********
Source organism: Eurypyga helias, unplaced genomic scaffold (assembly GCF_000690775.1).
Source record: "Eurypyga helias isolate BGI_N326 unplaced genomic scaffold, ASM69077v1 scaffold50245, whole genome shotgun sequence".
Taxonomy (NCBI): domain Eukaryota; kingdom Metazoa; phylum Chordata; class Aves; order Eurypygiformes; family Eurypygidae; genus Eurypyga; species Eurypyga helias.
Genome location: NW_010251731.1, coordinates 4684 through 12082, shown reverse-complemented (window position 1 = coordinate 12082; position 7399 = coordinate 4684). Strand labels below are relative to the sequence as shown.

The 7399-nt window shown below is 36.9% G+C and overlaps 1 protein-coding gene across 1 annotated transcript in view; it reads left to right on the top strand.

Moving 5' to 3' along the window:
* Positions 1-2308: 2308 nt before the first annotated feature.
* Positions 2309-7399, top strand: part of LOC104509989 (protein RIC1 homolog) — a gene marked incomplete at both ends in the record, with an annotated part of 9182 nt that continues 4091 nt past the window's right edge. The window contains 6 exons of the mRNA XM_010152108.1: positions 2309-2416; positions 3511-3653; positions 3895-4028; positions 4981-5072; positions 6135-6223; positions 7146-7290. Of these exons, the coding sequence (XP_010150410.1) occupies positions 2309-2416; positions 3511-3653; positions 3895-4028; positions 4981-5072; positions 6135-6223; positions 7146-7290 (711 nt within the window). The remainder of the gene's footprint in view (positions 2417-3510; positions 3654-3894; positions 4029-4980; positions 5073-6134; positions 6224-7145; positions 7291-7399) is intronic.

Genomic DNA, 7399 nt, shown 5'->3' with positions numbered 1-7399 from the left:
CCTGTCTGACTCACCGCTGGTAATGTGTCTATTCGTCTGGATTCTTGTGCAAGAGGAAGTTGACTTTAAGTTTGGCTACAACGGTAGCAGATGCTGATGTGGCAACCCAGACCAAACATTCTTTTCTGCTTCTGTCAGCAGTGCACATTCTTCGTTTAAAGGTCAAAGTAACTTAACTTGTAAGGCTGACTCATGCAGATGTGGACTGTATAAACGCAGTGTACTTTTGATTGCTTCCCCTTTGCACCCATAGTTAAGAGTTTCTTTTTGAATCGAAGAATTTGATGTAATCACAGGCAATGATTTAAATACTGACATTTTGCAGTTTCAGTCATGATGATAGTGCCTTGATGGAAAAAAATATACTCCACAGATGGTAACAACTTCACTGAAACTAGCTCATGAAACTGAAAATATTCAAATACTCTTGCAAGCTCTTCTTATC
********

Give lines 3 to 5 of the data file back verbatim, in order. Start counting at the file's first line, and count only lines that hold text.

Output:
Taxonomy (NCBI): domain Eukaryota; kingdom Metazoa; phylum Chordata; class Aves; order Eurypygiformes; family Eurypygidae; genus Eurypyga; species Eurypyga helias.
Genome location: NW_010251731.1, coordinates 4684 through 12082, shown reverse-complemented (window position 1 = coordinate 12082; position 7399 = coordinate 4684). Strand labels below are relative to the sequence as shown.

The 7399-nt window shown below is 36.9% G+C and overlaps 1 protein-coding gene across 1 annotated transcript in view; it reads left to right on the top strand.